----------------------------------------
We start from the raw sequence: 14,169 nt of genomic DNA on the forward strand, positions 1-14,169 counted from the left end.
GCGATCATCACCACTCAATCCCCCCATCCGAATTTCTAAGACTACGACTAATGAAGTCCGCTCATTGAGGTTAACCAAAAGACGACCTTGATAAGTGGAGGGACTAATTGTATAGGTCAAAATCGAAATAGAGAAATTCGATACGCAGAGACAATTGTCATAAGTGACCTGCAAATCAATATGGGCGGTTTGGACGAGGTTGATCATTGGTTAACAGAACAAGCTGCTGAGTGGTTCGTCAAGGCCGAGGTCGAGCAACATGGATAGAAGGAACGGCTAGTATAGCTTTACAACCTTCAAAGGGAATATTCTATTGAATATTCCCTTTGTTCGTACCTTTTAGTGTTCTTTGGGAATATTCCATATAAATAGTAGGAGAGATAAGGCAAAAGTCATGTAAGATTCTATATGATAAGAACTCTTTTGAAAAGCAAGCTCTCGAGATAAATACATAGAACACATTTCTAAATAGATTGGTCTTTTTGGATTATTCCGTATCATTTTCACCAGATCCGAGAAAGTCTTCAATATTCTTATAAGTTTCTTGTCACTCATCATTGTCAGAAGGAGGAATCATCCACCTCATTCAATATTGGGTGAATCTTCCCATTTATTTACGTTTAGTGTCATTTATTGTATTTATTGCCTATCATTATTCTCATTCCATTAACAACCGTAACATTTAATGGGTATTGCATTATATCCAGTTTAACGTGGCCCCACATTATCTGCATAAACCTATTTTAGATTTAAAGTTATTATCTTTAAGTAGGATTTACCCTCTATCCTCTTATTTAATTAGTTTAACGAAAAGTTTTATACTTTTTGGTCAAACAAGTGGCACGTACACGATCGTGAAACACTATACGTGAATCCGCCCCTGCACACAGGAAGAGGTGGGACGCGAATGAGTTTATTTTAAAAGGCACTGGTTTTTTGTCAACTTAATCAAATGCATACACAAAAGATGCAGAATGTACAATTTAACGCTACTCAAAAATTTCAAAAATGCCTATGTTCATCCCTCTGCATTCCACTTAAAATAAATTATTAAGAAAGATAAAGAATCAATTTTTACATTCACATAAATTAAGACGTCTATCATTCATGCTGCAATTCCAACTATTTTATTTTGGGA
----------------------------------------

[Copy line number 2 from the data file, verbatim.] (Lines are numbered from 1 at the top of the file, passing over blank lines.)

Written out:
GCGATCATCACCACTCAATCCCCCCATCCGAATTTCTAAGACTACGACTAATGAAGTCCGCTCATTGAGGTTAACCAAAAGACGACCTTGATAAGTGGAGGGACTAATTGTATAGGTCAAAATCGAAATAGAGAAATTCGATACGCAGAGACAATTGTCATAAGTGACCTGCAAATCAATATGGGCGGTTTGGACGAGGTTGATCATTGGTTAACAGAACAAGCTGCTGAGTGGTTCGTCAAGGCCGAGGTCGAGCAACATGGATAGAAGGAACGGCTAGTATAGCTTTACAACCTTCAAAGGGAATATTCTATTGAATATTCCCTTTGTTCGTACCTTTTAGTGTTCTTTGGGAATATTCCATATAAATAGTAGGAGAGATAAGGCAAAAGTCATGTAAGATTCTATATGATAAGAACTCTTTTGAAAAGCAAGCTCTCGAGATAAATACATAGAACACATTTCTAAATAGATTGGTCTTTTTGGATTATTCCGTATCATTTTCACCAGATCCGAGAAAGTCTTCAATATTCTTATAAGTTTCTTGTCACTCATCATTGTCAGAAGGAGGAATCATCCACCTCATTCAATATTGGGTGAATCTTCCCATTTATTTACGTTTAGTGTCATTTATTGTATTTATTGCCTATCATTATTCTCATTCCATTAACAACCGTAACATTTAATGGGTATTGCATTATATCCAGTTTAACGTGGCCCCACATTATCTGCATAAACCTATTTTAGATTTAAAGTTATTATCTTTAAGTAGGATTTACCCTCTATCCTCTTATTTAATTAGTTTAACGAAAAGTTTTATACTTTTTGGTCAAACAAGTGGCACGTACACGATCGTGAAACACTATACGTGAATCCGCCCCTGCACACAGGAAGAGGTGGGACGCGAATGAGTTTATTTTAAAAGGCACTGGTTTTTTGTCAACTTAATCAAATGCATACACAAAAGATGCAGAATGTACAATTTAACGCTACTCAAAAATTTCAAAAATGCCTATGTTCATCCCTCTGCATTCCACTTAAAATAAATTATTAAGAAAGATAAAGAATCAATTTTTACATTCACATAAATTAAGACGTCTATCATTCATGCTGCAATTCCAACTATTTTATTTTGGGA